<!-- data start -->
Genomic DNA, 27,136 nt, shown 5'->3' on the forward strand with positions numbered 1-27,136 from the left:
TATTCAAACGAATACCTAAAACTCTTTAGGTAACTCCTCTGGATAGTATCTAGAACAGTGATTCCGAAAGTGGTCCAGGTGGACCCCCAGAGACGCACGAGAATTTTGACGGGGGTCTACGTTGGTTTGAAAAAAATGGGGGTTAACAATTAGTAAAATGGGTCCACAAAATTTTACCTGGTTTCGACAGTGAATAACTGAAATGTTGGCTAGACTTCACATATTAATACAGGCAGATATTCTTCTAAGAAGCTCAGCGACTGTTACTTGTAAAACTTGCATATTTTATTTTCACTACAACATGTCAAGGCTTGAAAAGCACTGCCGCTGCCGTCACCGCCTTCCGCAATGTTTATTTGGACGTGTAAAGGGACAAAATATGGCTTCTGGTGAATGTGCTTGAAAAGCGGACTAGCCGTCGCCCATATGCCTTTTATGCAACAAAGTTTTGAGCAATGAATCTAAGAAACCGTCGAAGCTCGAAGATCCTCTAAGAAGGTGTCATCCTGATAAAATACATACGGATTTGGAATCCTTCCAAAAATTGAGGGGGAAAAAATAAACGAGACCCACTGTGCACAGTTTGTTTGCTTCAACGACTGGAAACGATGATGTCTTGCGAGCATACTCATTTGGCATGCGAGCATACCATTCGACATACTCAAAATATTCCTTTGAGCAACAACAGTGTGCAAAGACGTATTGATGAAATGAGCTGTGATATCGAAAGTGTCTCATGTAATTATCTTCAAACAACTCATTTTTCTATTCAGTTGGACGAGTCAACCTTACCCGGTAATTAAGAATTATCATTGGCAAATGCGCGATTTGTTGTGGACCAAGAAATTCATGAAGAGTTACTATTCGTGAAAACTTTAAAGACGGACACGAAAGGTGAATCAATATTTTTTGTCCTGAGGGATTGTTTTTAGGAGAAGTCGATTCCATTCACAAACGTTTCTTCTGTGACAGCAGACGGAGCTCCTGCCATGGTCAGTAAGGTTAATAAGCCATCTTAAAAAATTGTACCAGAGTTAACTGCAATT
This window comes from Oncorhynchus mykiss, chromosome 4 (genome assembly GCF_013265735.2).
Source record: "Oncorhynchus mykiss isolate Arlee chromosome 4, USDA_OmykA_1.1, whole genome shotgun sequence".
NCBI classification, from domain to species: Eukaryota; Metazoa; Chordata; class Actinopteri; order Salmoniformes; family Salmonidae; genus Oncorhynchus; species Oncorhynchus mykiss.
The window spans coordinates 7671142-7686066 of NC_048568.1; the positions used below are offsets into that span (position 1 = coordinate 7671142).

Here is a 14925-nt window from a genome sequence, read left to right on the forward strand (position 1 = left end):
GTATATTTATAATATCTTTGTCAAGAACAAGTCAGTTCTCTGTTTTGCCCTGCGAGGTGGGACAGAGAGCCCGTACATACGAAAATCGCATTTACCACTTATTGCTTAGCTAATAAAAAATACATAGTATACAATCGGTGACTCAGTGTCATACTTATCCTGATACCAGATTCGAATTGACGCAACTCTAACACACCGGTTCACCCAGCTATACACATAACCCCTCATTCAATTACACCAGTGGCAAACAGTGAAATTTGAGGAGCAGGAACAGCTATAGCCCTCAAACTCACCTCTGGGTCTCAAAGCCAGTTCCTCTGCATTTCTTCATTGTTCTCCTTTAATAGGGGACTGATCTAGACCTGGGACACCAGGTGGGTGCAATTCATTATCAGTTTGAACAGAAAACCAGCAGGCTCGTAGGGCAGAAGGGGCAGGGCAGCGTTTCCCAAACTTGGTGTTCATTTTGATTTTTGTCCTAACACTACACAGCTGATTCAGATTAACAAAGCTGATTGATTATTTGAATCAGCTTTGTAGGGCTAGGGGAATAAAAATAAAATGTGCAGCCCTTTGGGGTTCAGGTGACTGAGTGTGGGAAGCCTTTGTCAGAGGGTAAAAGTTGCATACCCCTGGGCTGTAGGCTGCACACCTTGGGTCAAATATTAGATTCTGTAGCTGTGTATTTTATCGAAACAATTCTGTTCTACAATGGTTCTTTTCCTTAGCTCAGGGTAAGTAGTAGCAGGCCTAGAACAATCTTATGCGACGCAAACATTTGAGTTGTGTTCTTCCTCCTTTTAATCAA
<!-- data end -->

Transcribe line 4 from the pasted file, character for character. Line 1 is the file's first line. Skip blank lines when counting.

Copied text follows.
Source record: "Oncorhynchus mykiss isolate Arlee chromosome 4, USDA_OmykA_1.1, whole genome shotgun sequence".